What Is a Credit Report?
A credit report is a detailed report of your credit history. It lists such transactions as your car loan, home mortgage, and credit card balances. It will also include court records of tax liens, bankruptcies, foreclosures, and money judgments. Credit reports are created and maintained by credit bureaus. Credit bureaus collect information from public records, banks, and other lenders to create credit reports. Every time you use credit, a record of your payment history is reported to credit bureaus.
If you have always repaid your loans on time, you may have a high credit score. Lenders are more willing to extend credit to borrowers with a high score. Your credit score may be lower if any of the following are true:
You have missed or been late on payments;
You have filed for bankruptcy;
You have been foreclosed on;
You have defaulted on loans;
You have unpaid money judgments against you.
If you have a lower credit score, lenders who are willing to offer you credit may charge you a higher interest rate because they consider you a credit risk.
Every person has an individual credit report. If you co-signed a loan with someone else, such as your spouse or child, the loan will appear on each of your reports.
The following information is included in your credit report:
Personal information, such as your name, current and previous addresses, phone number, Social Security number, date of birth, and current and previous employers
Certain rental payment history
The name of anyone who has gotten a copy of your credit report
Statements of dispute (read below for how to dispute the status of an account)
Account information from companies that do business with you.
The account information includes the date an account was opened, the credit limit or loan amount, the current balance, and the monthly payment. It will also show whether you made payments on time during the past several years.
Get a Copy of Your Credit Report
You are entitled by law to get a free copy of your complete credit report from each of the three major credit bureaus. You can get one free credit report from each bureau every year. The three major credit bureaus are:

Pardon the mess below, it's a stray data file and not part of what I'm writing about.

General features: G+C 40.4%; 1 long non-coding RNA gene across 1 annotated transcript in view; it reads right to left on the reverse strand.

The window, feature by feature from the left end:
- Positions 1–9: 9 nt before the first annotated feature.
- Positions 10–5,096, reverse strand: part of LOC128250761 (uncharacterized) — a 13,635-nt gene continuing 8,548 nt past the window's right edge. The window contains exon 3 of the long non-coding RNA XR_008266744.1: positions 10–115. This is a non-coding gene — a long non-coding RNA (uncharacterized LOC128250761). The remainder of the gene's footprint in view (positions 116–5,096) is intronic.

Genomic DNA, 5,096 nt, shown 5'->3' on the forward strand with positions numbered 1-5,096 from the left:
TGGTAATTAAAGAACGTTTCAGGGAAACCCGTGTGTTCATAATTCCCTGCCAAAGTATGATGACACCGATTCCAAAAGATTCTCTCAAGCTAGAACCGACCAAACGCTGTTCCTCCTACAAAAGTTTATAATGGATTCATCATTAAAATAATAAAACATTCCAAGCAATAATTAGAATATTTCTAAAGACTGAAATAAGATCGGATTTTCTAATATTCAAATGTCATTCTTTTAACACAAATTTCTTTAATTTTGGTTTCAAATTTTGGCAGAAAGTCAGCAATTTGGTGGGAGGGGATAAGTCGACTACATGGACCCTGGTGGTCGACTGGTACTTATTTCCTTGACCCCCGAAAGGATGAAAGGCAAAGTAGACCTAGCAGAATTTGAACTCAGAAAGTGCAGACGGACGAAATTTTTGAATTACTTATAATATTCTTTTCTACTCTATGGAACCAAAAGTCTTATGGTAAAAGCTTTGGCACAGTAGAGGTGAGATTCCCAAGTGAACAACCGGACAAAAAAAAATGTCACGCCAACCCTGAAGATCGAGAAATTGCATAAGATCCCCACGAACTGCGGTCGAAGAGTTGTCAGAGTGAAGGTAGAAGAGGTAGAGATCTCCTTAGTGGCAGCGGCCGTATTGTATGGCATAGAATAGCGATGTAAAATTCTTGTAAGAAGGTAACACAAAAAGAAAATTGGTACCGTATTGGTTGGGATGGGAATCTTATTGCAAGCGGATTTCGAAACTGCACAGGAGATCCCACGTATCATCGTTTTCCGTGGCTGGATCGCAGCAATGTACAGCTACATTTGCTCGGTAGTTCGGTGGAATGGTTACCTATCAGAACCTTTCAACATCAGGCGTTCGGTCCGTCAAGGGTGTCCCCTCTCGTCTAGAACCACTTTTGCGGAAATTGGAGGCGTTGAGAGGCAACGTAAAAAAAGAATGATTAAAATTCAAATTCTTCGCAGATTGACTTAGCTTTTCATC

Each agency’s report will contain the same information. Consider ordering your credit report from a different credit bureau every four months. This will allow you to review your report three times a year, and may help you quickly catch reporting errors or identity theft.
To learn more, or to order your report, visit annualcreditreport.com or call 1-877-322-8228. You will need to provide your name, address, Social Security number, and date of birth. If you have recently moved, you may have to provide your previous address. For security purposes, you may be asked for some information that only you would know, like the amount of your monthly mortgage payment.
You should not have to pay anyone for a copy of your credit report. The free credit report does not include a credit score. You can pay a small fee to get your credit score from the credit bureau. Also, some major credit card and auto loan companies now provide credit scores on monthly statements.
There’s Something Wrong on My Credit Report
When you get your credit report, review it carefully. Sometimes, people find mistakes in their credit report. A mistake in a credit report can cause a denial of credit or a high interest rate. Mistakes could be caused by:
Fraud or identity theft: someone opened an account in your name without your consent
Clerical error: your account information was accidentally merged with that of someone with the same or a similar name
Poor record-keeping: you paid off or closed an account but the creditor did not make a proper record of it
If the report you got from one credit bureau contains wrong information, request your report from the other two agencies to see if the mistake is on those reports, too. You have a right to dispute any information in your credit report you believe is wrong.
If you think the mistake is due to fraud or identity theft, visit After Identity Theft for resources and next steps.
If the mistake has to do with an account you know to be yours, you should dispute the mistake by sending a letter to each credit bureau whose report contains the mistake.
Mail the completed letter along with a copy of your credit report with the incorrect items circled and proof of your identity. If you suspect and reported identity theft, also include a copy of the report you made of the identity theft. To learn more, read After Identity Theft.
You can’t ask the credit bureaus or creditors to remove from your report any information that is correct and current, even if it negatively affects your credit score.
How Long Does Negative Information Stay on My Credit Report?
Negative information that is correct will appear on your credit report for seven years. Bankruptcy information will appear there for ten years.
Although information comes off the report after a number of years, certain debts may still be outstanding. For example, if a court entered a money judgment against you, this will only appear on your credit report for seven years. But the judgment remains enforceable for ten years, and the creditor can renew the judgment if you don’t pay it.